With regard to the construction of the Mishkan as described in Vayakhel , Rashi notes:1 “I have already explained the gifts that were given for the [construction of the] Mishkan and the [actual manner of its] construction in the place [i.e., the Torah portions of Terumah, Tetzaveh and the beginning of Sisa] that they were [first] commanded.”

Nevertheless, we find that Rashi explains many details here as well.2 Understandably, this is because these details could not be discerned from “the place that they were [first] commanded.”

Accordingly, we must understand Rashi ’s commentary on the verse3 “The stakes for the tent, the stakes for the enclosure, the tying ropes.” Rashi notes that the purpose of the stakes and ropes was “to imbed and tie down the tapestries in the ground, that they not be swayed by the wind.”

Why does Rashi offer this commentary here when he already explained it earlier?4

Previously5 Rashi stated that the “illuminating oil” as well required the labor of those who were “wise of heart,” since this oil was different from other oils. It is thus apparent that all the things described here had to be done by those who were “wise of heart.”

This raises an obvious question. Why was it necessary for the stakes and ropes to be made specifically by those who were “wise of heart”?

Rashi answers by explaining that the stakes were an integral part of the tapestries, since without them the tapestries would “sway in the wind.” Since it was expressly the “wise of heart” who were capable of making the tapestries, it followed that they wanted to make a complete thing. Thus they made not only the tapestries but also all the fasteners, including the stakes and ropes.

There is a lesson here for all those who are “wise of heart,” and who occupy themselves in the field of education. Not only should they seek to have many disciples,6 but they must know that their obligation is not complete if they simply impart wisdom.

Rather, they must take pains to help their disciples be complete individuals in all aspects. They should see to it that even those things that seem insignificant — like the stakes and ropes, which one would think didn’t require those who are “wise of heart” — be found within their students.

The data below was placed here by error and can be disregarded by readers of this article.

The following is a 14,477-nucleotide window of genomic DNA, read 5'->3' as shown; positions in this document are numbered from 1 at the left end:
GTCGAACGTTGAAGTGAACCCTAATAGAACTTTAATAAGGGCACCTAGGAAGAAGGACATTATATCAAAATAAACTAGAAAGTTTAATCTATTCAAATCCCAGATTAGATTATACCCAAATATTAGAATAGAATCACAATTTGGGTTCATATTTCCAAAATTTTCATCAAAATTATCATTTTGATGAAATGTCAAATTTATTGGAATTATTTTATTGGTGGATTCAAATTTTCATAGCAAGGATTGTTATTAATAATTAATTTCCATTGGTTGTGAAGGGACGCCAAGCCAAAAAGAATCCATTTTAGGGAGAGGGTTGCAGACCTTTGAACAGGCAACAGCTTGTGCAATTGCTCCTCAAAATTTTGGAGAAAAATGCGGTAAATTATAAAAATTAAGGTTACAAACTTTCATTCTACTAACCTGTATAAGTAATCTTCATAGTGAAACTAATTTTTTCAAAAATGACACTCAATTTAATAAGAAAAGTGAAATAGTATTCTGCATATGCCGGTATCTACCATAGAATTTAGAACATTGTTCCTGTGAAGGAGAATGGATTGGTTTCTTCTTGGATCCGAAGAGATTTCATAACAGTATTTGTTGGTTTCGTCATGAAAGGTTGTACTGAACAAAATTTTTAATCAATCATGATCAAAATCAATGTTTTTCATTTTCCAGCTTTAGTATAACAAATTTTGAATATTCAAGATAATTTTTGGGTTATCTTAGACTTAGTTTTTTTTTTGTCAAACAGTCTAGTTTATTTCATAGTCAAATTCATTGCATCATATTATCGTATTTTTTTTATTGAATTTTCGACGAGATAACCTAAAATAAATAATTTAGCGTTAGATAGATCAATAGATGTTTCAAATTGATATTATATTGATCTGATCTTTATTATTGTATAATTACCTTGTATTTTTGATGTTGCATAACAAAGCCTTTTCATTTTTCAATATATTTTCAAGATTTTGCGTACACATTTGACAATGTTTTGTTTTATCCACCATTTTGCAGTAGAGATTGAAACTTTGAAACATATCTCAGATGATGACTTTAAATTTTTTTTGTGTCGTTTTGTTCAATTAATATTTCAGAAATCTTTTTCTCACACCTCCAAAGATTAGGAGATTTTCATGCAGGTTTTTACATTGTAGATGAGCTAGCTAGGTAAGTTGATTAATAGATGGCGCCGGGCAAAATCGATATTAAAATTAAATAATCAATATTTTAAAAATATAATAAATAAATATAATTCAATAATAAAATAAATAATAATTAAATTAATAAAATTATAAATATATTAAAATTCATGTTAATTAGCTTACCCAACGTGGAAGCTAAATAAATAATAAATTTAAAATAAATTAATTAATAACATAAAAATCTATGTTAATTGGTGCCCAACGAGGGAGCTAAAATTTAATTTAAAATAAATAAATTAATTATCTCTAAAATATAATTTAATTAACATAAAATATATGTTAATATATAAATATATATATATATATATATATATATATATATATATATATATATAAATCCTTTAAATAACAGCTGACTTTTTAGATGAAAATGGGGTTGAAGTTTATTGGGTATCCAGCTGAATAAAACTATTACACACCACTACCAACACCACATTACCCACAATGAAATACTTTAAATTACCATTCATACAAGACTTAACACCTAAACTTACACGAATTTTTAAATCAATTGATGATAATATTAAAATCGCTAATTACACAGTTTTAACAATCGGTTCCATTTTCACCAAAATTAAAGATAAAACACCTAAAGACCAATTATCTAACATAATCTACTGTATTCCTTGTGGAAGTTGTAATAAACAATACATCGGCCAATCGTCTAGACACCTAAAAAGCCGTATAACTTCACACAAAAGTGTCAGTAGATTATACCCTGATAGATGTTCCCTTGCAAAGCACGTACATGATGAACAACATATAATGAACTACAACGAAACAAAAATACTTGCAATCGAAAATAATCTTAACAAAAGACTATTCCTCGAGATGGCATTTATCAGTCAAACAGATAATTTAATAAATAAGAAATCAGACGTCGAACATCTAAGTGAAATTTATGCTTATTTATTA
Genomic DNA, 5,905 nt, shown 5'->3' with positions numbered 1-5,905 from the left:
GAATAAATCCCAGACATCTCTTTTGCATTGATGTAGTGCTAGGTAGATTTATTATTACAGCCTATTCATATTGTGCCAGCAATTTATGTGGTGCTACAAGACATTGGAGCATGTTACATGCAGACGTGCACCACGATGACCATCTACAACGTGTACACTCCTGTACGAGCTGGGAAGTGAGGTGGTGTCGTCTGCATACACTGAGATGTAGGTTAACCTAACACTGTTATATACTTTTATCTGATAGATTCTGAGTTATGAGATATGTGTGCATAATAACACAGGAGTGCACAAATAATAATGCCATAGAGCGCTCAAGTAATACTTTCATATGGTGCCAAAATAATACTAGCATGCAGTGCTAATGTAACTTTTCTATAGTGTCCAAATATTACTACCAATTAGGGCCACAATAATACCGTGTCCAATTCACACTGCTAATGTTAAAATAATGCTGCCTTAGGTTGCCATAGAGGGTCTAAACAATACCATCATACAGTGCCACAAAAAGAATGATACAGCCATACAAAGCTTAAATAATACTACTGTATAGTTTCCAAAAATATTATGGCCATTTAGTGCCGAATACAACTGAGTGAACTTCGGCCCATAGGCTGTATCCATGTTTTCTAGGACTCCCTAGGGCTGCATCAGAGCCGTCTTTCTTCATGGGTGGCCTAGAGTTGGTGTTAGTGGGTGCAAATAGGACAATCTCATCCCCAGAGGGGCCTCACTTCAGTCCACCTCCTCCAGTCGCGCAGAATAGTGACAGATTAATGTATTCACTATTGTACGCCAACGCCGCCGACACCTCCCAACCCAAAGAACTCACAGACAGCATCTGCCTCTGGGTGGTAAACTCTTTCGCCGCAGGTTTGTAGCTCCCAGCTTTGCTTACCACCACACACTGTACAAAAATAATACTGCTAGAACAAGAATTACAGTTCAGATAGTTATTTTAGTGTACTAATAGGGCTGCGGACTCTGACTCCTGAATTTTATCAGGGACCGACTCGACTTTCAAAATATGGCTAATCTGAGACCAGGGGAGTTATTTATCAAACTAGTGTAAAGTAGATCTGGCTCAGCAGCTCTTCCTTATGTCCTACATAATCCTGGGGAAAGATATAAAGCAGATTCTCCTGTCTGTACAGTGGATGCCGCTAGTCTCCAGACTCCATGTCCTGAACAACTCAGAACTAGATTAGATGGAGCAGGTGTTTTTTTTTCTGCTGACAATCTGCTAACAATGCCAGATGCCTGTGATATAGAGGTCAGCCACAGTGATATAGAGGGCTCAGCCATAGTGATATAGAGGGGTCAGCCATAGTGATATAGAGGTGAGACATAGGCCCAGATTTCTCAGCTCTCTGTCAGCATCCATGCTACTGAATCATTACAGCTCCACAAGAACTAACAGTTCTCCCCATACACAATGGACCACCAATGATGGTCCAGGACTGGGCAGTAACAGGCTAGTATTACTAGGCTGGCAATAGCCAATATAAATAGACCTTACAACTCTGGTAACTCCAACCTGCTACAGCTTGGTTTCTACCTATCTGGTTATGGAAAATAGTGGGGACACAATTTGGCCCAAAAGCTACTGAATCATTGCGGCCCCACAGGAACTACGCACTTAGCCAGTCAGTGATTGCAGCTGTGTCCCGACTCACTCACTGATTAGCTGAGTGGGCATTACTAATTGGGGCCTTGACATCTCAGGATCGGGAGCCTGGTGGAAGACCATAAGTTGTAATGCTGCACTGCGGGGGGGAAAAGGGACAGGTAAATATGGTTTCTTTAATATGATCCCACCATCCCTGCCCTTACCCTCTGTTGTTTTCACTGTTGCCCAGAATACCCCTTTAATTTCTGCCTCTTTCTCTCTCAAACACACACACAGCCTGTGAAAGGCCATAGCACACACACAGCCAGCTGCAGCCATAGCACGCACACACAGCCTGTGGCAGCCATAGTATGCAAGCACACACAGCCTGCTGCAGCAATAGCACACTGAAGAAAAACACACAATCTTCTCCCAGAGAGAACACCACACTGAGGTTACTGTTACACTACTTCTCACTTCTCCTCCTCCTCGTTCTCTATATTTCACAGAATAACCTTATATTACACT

It is only when they complete their task of seeing to all the needs of their disciples that they can be assured that their teaching will have a lasting impact, and that their students will not be “swayed by the wind.” This means that even when there are ill winds in the world, their students will remain true to the teachings of their instructors — they will not be fazed by external pressures and evil influences that could destroy all that their mentors sought to inculcate within them.

When this is accomplished, it is the best sign that the teachings of the master have permeated the essence of the disciple — every part has been infused with the master’s instruction.

This concept is also alluded to when the Sages declare7 that “A mitzvah is only called after the individual who concludes it.” Even when the most important part has already been completed, the mitzvah has yet to be fulfilled if there remains a small detail that still requires doing. He who completes the mitzvah, even though he adds only the final touch, has the entire mitzvah called after his name.

The reason for this is as explained above. Until a matter is concluded in its entirety, it is considered to be lacking in its totality. For until something is done thoroughly and permeates the individual in his entirety, we are not sure that the person will be able to withstand the evil winds. It is essential for the good to permeate an individual’s entire being.

Based on Likkutei Sichos , Vol. XXXI, pp. 200-202.